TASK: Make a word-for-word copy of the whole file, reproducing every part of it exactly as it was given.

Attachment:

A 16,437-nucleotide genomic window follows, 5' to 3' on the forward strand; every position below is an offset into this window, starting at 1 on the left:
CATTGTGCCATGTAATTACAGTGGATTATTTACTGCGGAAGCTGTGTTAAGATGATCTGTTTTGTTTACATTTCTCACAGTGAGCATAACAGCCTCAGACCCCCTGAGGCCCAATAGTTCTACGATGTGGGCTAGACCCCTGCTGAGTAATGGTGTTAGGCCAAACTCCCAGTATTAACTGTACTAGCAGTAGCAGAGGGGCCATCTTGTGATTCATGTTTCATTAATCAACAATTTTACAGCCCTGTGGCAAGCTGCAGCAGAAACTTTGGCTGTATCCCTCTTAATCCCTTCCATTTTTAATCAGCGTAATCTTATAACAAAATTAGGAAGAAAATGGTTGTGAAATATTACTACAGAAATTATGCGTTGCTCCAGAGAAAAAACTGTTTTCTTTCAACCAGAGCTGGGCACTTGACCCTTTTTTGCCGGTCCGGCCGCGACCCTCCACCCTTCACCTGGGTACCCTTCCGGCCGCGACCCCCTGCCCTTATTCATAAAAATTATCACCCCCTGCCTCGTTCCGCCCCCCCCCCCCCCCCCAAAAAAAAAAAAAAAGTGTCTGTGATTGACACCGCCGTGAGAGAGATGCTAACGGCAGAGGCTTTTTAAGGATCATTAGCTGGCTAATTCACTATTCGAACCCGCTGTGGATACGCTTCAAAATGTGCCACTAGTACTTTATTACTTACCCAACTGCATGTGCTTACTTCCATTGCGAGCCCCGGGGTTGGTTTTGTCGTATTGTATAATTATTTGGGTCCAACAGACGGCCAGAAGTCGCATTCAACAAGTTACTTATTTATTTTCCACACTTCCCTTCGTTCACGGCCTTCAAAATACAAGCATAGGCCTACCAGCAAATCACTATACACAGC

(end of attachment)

A 16,437-nucleotide genomic window follows, 5' to 3' on the forward strand; every position below is an offset into this window, starting at 1 on the left:
CATTGTGCCATGTAATTACAGTGGATTATTTACTGCGGAAGCTGTGTTAAGATGATCTGTTTTGTTTACATTTCTCACAGTGAGCATAACAGCCTCAGACCCCCTGAGGCCCAATAGTTCTACGATGTGGGCTAGACCCCTGCTGAGTAATGGTGTTAGGCCAAACTCCCAGTATTAACTGTACTAGCAGTAGCAGAGGGGCCATCTTGTGATTCATGTTTCATTAATCAACAATTTTACAGCCCTGTGGCAAGCTGCAGCAGAAACTTTGGCTGTATCCCTCTTAATCCCTTCCATTTTTAATCAGCGTAATCTTATAACAAAATTAGGAAGAAAATGGTTGTGAAATATTACTACAGAAATTATGCGTTGCTCCAGAGAAAAAACTGTTTTCTTTCAACCAGAGCTGGGCACTTGACCCTTTTTTGCCGGTCCGGCCGCGACCCTCCACCCTTCACCTGGGTACCCTTCCGGCCGCGACCCCCTGCCCTTATTCATAAAAATTATCACCCCCTGCCTCGTTCCGCCCCCCCCCCCCCCCCCAAAAAAAAAAAAAAAGTGTCTGTGATTGACACCGCCGTGAGAGAGATGCTAACGGCAGAGGCTTTTTAAGGATCATTAGCTGGCTAATTCACTATTCGAACCCGCTGTGGATACGCTTCAAAATGTGCCACTAGTACTTTATTACTTACCCAACTGCATGTGCTTACTTCCATTGCGAGCCCCGGGGTTGGTTTTGTCGTATTGTATAATTATTTGGGTCCAACAGACGGCCAGAAGTCGCATTCAACAAGTTACTTATTTATTTTCCACACTTCCCTTCGTTCACGGCCTTCAAAATACAAGCATAGGCCTACCAGCAAATCACTATACACAGC